The Wolf Among Us is full of uncertain choices. So is life, except you can’t reload. Have you ever made a choice and regretted it later?
Bigby Wolf sure has.
Did your decision have unexpected consequences? What happens when a similar situation comes up and you feel like doing the same thing again is right this time, despite what happened before?
How do you choose? It can be a real head-scratcher.
Here are some lessons from the game about living with your actions and their consequences. (Scenes from the game are talked about in general terms and specific spoilers are hidden).
Bigby Wolf (a.k.a. The Big Bad Wolf) is the Sheriff of Fabletown in this supernatural noir mystery by Telltale Games.
Bigby’s not a patient guy. It was a lot of fun playing as him. A little guilty pleasure. I usually play good guys with a little dash of renegade in games where you have a choice, like Mass Effect.
But Bigby is literally the Big Bad Wolf. He’s gruff and can be mean. Your choices are often not deciding between light and dark, but gruff and angry. Even the most light-side Bigby will smoke, swear, get into fights, and make mistakes. Nobody’s perfect.
In The Wolf Among Us, choices can sometimes seem innocuous: a little white lie for a friend or smoking in an empty non-smoking area. Stuff like you find in the first-world anarchists subreddit.
What’s the harm? Sometimes nothing. But that lie got me into a fight later. I had to live with that. I did what I thought was right and it had consequences.
Then there’s other choices: you need to decide whether to threaten suspects who just won’t talk, brutally injure an attacker to make a point.
And when you have to decide between disobeying your boss and disappointing a friend, what do you do? In the moment, you may feel like you can justify your actions. But can you live with them?
In the moment, you may feel like you can justify your actions. But can you live with them?
The Wolf Among Us has timers on almost all your decisions too. Like in real life, sometimes you have to make a snap decision based on your gut or your best judgement and live with the consequences.
Living With The Consequences
How do you live with the consequences of your actions?
I’ve got two main thoughts on this:
- If you were true to yourself, that’s what matters
- If you weren’t, treat it as a lesson for next time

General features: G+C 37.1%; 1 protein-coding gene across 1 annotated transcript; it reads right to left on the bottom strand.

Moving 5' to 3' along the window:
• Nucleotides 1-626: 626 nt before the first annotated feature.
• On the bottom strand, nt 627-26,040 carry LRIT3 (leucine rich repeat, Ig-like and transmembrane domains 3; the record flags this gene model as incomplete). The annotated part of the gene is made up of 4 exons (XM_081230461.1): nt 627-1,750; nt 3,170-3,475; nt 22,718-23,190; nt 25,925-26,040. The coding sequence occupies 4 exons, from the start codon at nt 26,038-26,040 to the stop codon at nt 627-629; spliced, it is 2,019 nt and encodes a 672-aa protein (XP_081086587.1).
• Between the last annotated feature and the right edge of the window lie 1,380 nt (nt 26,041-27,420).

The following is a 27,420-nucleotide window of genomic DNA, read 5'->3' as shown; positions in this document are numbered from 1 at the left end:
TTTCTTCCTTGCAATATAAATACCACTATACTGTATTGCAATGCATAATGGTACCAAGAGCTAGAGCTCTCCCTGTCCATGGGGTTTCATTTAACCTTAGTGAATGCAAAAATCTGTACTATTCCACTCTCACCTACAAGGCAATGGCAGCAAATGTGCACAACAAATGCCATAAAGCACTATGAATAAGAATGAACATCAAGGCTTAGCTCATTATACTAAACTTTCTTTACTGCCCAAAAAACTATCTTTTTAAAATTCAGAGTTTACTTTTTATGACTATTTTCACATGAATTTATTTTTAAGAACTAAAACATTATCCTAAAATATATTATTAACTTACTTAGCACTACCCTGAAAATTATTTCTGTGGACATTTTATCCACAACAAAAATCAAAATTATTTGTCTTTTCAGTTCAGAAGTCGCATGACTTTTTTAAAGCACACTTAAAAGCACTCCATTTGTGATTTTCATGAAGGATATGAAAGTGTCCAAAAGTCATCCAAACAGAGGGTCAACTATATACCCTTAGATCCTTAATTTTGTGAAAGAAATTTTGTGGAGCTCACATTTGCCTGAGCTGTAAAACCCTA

In the moment, you can only do what you think is right. Consider your options where you can and consider your heart. How will you live with making this decision? We already know that making one decision means not making another. Which can you live with?
You can go over and over the potential consequences, but at some point you need to act.
Sometimes it’ll be hard to live with the consequences no matter what you do. You’re in a tough situation and there are only tough ways out. Don’t let it destroy or paralyse you. Let it make you stronger. Learn from what happens.
And learn from your mistakes too.
I did some things in The Wolf Among Us that weren’t true to my vision of Bigby. I did things to please people like my boss and love interest, Snow White. I did things because I was mad or didn’t think it through.
It was me who made these decisions though – even when my decisions were to do nothing. Even when I immediately regretted my choice, it was too late. I was wanting to play this like real life: no reloading. We have to live with our choices.
Now, you don’t have to be happy with what you chose. Sometimes you feel the need to defend your decisions. Bigby had his actions challenged in the game, and sometimes there was really nothing I could say other than “I messed up. I’m sorry”.
What’s important to remember is that when you made that decision, you did the best you could with the resources you had available. You might’ve stuffed up. Okay. Forgive yourself. Don’t beat yourself up about it. Use decisions you’re not happy with as lessons. Do better next time.
You Never Make The Same Decision Twice
But what if next time you’re in a similar situation and you feel like you should make the same decision that you regretted before? Well, no two situations are identical.